Clear, invisible “trays” are now available. These can straighten teeth without using traditional braces and wires.

Invisible trays may be an option for people who require simple orthodontic work. This method uses custom-made, clear, removable trays that put pressure on the teeth, moving them gradually into their correct position. This treatment is not right for people requiring more extensive orthodontic work. It often costs more than traditional braces.

Other appliances used in orthodontics include:

TADs: Temporary anchorage devices (TADs) are mini-screws ranging from 6 to 12 millimeters in length and 1.2 to 2 millimeters in diameter. When needed they may be temporarily fixed to bone in the mouth to provide a fixed point from which to apply force to move teeth. TADs allow for more predictable tooth control. They are becoming more common in orthodontic treatment.

Rubber bands: Rubber bands are also called elastics. They are used when more force is needed to move the teeth and jaws into the desired position. You can choose your favorite color. Many kids choose their school colors or decorate their mouth during holidays (for example, orange and black for Halloween).

Types of Braces and Other Appliances continued…

Headgear: Some people can benefit from using headgear. The appliance is attached to the braces from the back of the head and can be removed. As with rubber bands, headgear are used when extra force is needed to move the teeth and jaws. If a headgear is needed, it usually only has to be worn at night while sleeping or at home.

Retainers: Retainers are used to keep teeth in place once braces are removed. It takes time for your teeth to settle into their new position. By wearing a retainer, you can prevent your teeth from shifting. Some retainers may be removable. Others are fixed — bonded behind your teeth. Some retainers are made of clear plastic and metal wires. Others are made of rubber. And like braces, retainers can make a statement if you choose. There are glow-in-the-dark retainers or retainers customized with a picture.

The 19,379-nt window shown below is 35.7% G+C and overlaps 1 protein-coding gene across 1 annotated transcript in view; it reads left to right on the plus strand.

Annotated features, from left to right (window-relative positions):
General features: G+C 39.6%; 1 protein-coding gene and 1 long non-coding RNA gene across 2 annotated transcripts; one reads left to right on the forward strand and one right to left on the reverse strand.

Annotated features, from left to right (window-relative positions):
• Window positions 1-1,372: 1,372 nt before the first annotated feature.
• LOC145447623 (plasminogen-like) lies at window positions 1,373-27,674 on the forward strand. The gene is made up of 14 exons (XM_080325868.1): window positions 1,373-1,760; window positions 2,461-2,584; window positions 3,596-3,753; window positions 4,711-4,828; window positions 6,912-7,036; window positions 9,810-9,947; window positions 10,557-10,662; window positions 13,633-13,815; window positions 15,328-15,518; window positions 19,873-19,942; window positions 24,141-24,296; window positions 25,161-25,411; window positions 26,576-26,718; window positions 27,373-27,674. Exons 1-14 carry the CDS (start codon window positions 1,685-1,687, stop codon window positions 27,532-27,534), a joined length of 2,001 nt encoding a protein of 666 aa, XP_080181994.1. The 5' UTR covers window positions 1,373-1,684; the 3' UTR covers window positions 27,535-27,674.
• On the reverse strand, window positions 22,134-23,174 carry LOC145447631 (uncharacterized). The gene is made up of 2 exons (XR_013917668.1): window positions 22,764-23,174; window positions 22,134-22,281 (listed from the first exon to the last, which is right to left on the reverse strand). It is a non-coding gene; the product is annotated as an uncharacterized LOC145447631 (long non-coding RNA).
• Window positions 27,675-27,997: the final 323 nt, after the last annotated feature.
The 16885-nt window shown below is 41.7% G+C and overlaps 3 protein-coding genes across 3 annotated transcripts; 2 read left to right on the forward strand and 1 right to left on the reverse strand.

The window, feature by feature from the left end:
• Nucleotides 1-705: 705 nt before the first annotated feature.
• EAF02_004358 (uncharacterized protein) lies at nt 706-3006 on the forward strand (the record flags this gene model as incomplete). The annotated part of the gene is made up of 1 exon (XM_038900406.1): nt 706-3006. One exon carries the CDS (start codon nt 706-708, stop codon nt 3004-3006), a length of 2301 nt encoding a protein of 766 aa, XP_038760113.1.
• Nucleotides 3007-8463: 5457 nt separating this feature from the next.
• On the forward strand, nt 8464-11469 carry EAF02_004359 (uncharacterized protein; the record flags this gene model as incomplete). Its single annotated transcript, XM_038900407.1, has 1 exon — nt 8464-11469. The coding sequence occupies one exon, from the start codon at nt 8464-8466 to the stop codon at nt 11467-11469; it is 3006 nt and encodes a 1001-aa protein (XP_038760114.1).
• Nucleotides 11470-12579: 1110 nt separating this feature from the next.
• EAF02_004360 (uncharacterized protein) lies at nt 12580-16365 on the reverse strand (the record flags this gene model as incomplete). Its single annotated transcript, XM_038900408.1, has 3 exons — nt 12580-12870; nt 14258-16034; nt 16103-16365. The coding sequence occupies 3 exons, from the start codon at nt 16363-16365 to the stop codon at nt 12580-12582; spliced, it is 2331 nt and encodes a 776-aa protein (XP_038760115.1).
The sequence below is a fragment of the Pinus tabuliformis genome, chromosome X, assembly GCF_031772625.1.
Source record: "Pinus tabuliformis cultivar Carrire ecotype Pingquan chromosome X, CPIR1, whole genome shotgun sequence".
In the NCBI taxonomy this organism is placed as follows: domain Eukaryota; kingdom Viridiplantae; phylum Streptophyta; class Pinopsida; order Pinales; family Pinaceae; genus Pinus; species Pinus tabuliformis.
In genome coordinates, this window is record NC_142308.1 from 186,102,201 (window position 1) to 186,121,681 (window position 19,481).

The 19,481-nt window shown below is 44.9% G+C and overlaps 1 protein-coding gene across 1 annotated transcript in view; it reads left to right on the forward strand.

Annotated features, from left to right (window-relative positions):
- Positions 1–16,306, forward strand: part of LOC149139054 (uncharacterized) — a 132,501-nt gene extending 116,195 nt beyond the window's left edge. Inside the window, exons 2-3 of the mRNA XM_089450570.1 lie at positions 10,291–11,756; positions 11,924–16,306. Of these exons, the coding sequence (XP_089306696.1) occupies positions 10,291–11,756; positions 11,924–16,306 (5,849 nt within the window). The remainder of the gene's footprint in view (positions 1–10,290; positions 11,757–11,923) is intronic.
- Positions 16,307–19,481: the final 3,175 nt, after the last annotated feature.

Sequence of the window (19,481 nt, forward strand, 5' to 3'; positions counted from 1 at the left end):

Can a dentist provide orthodontic treatment instead of an orthodontist?

For mild problems, a dentist may be able to correct the issue. But, if more extensive orthodontic work is needed, it is best to see an orthodontist. An orthodontist has two to three years of advanced orthodontic education and training beyond dental school. He or she specializes in straightening teeth, correcting misaligned bites, and jaw problems.

When should my child see an orthodontist?

Your dentist can tell you when to seek evaluation from an orthodontist. The American Association of Orthodontists and the American Dental Association recommend all kids be evaluated for orthodontics by age 7.

By this age, the orthodontist can detect subtle problems with jaw growth and emerging teeth. Most kids begin active treatment between the ages of 9 and 14.

Orthodontists recommend you correct dental problems while your child is still growing. Once they stop growing, treatment may take longer and require more extensive work.

What’s the youngest a child can get braces?

There is no set age when children require orthodontics. The treatment plan will depend on individual needs. For example, kids with cleft palates get orthodontic appliances before their first teeth erupt.

Other kids may benefit from starting treatment as early as age 6 or 7, even if they have not lost all of their baby teeth. The goal of early treatment is to prevent further problems from developing. It will create a better environment for the permanent teeth to erupt, or grow, into.